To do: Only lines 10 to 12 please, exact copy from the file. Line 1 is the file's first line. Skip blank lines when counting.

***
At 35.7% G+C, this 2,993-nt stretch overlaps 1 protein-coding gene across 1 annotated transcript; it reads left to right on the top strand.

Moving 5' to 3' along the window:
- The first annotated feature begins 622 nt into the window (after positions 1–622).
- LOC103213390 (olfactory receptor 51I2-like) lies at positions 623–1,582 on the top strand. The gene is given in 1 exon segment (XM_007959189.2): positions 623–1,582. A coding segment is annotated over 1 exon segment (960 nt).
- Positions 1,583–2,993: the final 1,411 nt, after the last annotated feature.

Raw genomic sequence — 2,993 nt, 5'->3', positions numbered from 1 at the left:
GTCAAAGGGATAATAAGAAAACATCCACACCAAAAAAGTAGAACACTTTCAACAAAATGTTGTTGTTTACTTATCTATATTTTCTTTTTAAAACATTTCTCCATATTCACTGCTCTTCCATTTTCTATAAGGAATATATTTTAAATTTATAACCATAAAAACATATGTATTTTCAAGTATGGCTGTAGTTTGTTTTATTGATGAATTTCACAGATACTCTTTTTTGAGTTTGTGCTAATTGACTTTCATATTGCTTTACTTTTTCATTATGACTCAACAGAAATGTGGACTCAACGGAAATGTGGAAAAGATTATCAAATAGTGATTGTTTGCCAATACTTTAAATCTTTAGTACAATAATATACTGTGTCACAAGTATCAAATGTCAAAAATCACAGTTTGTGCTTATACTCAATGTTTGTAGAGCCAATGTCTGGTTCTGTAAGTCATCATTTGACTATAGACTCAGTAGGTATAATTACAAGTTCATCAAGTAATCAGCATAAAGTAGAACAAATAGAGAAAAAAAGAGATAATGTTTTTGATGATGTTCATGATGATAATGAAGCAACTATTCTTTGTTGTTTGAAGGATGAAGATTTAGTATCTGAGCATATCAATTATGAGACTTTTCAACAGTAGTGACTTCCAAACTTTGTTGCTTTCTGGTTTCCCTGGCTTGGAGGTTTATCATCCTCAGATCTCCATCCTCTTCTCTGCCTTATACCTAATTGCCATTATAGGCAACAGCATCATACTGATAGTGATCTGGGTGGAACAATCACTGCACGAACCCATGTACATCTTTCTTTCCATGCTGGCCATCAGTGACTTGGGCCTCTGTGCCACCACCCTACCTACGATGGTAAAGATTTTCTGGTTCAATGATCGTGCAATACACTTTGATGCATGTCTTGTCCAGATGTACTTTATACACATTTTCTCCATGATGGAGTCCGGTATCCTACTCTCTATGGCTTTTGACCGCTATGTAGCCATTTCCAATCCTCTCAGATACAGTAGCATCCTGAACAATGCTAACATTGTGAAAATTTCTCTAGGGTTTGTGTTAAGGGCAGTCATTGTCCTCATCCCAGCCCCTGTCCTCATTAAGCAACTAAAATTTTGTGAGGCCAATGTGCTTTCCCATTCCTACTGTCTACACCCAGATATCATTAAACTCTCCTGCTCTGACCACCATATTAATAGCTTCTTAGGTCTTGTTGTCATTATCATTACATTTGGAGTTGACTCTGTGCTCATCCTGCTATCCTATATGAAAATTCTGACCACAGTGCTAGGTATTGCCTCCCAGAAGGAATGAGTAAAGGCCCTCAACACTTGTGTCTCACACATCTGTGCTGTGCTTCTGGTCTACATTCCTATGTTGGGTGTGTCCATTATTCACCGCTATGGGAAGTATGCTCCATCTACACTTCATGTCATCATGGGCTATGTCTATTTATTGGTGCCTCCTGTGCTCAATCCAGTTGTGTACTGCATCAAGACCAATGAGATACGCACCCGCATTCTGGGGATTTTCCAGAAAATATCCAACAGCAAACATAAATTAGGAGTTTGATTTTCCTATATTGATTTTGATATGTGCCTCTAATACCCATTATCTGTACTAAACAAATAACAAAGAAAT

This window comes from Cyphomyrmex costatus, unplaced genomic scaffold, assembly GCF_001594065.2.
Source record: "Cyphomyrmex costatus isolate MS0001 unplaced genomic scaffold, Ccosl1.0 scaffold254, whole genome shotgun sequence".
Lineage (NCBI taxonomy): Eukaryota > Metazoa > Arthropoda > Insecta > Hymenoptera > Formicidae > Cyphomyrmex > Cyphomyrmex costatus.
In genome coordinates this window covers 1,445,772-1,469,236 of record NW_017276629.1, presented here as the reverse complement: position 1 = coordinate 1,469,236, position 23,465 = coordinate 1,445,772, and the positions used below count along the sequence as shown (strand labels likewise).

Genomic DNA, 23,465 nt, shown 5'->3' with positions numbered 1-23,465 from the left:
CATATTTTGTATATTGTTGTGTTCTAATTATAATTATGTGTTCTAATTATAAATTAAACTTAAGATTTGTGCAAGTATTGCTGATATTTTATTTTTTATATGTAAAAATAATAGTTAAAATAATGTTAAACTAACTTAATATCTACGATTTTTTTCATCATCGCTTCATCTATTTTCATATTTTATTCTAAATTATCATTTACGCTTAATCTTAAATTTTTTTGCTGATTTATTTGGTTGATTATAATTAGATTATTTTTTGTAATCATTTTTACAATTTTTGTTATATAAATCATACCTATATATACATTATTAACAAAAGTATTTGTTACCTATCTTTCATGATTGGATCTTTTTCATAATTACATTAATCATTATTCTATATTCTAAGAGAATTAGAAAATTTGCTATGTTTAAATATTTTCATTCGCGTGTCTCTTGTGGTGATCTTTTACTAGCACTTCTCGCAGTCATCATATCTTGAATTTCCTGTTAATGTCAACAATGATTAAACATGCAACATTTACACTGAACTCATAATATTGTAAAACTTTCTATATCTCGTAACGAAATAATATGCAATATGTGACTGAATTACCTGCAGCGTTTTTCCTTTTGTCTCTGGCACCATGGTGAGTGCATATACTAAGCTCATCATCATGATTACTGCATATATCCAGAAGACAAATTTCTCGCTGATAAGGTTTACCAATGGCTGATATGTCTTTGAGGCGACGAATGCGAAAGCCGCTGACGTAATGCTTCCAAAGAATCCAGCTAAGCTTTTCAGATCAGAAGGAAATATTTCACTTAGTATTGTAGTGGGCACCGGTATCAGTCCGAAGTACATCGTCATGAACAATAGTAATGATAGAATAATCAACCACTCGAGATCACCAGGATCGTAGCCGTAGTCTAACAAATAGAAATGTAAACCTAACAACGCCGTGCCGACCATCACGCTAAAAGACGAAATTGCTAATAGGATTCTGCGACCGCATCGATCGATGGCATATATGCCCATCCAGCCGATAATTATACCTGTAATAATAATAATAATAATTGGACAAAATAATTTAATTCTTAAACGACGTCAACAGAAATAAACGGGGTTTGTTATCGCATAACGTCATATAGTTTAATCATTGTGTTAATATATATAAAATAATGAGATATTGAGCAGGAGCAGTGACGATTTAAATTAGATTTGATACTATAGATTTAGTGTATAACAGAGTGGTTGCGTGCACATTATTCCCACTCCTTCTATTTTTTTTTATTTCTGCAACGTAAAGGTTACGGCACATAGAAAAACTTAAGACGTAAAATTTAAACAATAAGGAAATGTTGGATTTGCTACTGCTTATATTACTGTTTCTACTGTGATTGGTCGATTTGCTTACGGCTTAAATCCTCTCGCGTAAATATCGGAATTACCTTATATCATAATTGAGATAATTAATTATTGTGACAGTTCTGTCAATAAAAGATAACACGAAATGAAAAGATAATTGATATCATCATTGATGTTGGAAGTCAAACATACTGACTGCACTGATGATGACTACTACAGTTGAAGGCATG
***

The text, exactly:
Lineage (NCBI taxonomy): Eukaryota > Metazoa > Arthropoda > Insecta > Hymenoptera > Formicidae > Cyphomyrmex > Cyphomyrmex costatus.
In genome coordinates this window covers 1,445,772-1,469,236 of record NW_017276629.1, presented here as the reverse complement: position 1 = coordinate 1,469,236, position 23,465 = coordinate 1,445,772, and the positions used below count along the sequence as shown (strand labels likewise).

Genomic DNA, 23,465 nt, shown 5'->3' with positions numbered 1-23,465 from the left: